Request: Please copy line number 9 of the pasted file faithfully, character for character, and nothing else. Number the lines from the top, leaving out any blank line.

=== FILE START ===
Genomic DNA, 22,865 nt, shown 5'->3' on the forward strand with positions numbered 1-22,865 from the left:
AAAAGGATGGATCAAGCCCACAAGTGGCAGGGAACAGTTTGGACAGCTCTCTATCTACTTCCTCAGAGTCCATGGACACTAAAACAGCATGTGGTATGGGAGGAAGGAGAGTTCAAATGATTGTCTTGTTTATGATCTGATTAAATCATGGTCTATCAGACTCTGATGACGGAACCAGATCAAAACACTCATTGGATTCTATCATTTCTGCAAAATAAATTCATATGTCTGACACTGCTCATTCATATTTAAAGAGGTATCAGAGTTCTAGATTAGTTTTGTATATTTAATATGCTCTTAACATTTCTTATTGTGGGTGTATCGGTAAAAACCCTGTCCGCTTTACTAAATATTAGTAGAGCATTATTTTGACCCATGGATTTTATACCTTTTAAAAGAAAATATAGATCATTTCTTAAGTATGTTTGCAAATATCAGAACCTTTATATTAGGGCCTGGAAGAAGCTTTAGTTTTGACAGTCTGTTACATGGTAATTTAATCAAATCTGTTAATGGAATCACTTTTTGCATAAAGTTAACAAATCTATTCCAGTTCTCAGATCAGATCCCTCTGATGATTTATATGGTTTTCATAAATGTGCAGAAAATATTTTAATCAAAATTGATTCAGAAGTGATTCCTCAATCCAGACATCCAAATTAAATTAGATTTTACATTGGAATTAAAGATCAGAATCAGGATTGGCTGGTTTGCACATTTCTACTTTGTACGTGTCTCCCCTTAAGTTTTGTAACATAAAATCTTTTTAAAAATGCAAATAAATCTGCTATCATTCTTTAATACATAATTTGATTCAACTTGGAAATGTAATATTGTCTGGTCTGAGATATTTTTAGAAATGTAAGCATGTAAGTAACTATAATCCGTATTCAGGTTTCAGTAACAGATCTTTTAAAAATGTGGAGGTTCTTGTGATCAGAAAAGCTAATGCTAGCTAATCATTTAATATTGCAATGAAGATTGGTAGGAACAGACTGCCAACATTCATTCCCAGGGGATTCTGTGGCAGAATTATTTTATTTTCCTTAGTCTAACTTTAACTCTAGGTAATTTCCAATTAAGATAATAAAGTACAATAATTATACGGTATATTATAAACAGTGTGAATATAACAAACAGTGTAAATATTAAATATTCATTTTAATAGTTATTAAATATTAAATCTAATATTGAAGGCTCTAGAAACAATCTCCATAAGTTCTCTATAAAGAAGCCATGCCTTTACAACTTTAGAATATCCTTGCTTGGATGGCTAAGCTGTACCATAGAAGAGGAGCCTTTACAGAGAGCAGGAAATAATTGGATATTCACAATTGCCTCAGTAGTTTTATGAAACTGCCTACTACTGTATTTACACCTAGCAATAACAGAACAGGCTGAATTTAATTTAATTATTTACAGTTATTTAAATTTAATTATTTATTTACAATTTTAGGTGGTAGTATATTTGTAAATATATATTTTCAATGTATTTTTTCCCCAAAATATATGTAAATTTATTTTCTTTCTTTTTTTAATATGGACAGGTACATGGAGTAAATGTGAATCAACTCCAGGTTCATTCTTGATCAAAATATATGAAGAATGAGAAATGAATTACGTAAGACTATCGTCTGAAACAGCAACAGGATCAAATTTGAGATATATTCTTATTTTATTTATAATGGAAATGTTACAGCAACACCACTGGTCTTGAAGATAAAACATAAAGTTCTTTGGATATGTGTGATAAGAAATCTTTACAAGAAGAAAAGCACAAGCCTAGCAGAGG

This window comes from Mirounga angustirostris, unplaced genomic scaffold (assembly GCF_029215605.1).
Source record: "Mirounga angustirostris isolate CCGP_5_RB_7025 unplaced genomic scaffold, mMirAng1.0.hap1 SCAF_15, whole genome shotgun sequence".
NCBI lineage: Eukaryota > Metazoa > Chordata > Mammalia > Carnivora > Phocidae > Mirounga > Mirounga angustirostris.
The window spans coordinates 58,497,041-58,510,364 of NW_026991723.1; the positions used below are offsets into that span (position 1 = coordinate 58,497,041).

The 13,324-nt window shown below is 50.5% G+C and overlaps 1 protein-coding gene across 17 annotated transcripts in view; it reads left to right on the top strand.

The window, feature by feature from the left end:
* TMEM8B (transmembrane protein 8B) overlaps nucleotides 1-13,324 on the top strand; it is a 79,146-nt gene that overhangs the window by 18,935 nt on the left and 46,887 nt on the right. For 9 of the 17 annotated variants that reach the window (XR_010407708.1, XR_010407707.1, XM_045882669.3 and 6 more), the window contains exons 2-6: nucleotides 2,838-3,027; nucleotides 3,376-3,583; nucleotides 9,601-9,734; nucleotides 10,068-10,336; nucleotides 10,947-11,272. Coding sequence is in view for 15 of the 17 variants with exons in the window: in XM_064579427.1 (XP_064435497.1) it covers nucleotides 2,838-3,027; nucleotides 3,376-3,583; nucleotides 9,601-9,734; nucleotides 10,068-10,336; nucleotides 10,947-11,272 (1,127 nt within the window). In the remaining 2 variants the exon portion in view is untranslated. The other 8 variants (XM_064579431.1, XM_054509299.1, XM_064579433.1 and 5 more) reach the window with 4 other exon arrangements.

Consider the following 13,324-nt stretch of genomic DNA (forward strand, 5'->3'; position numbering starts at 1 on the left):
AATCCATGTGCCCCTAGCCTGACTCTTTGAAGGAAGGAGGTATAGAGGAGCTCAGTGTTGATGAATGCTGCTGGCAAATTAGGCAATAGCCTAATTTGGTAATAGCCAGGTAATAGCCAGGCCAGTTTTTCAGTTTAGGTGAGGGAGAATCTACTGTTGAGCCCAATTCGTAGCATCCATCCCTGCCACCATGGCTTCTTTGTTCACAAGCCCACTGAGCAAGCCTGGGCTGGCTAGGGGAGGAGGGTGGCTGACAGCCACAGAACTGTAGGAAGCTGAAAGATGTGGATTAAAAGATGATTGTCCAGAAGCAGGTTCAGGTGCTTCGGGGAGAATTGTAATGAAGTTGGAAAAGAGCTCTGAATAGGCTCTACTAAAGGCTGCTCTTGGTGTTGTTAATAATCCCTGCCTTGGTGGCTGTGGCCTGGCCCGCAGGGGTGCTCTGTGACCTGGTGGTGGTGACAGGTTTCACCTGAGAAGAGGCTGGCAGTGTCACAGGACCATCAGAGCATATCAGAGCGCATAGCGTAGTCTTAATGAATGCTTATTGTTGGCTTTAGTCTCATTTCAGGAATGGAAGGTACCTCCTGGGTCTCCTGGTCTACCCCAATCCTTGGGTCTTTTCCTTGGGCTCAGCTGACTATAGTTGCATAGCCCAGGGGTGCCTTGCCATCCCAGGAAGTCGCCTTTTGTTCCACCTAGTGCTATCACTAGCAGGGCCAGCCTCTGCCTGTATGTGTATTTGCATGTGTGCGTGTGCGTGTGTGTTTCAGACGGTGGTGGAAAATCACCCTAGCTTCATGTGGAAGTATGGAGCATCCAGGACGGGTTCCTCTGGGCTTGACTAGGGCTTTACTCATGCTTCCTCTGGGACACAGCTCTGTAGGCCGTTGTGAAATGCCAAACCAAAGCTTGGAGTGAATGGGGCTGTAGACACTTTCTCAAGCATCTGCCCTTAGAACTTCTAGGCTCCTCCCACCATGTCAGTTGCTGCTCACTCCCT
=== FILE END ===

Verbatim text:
* TMEM8B (transmembrane protein 8B) overlaps nucleotides 1-13,324 on the top strand; it is a 79,146-nt gene that overhangs the window by 18,935 nt on the left and 46,887 nt on the right. For 9 of the 17 annotated variants that reach the window (XR_010407708.1, XR_010407707.1, XM_045882669.3 and 6 more), the window contains exons 2-6: nucleotides 2,838-3,027; nucleotides 3,376-3,583; nucleotides 9,601-9,734; nucleotides 10,068-10,336; nucleotides 10,947-11,272. Coding sequence is in view for 15 of the 17 variants with exons in the window: in XM_064579427.1 (XP_064435497.1) it covers nucleotides 2,838-3,027; nucleotides 3,376-3,583; nucleotides 9,601-9,734; nucleotides 10,068-10,336; nucleotides 10,947-11,272 (1,127 nt within the window). In the remaining 2 variants the exon portion in view is untranslated. The other 8 variants (XM_064579431.1, XM_054509299.1, XM_064579433.1 and 5 more) reach the window with 4 other exon arrangements.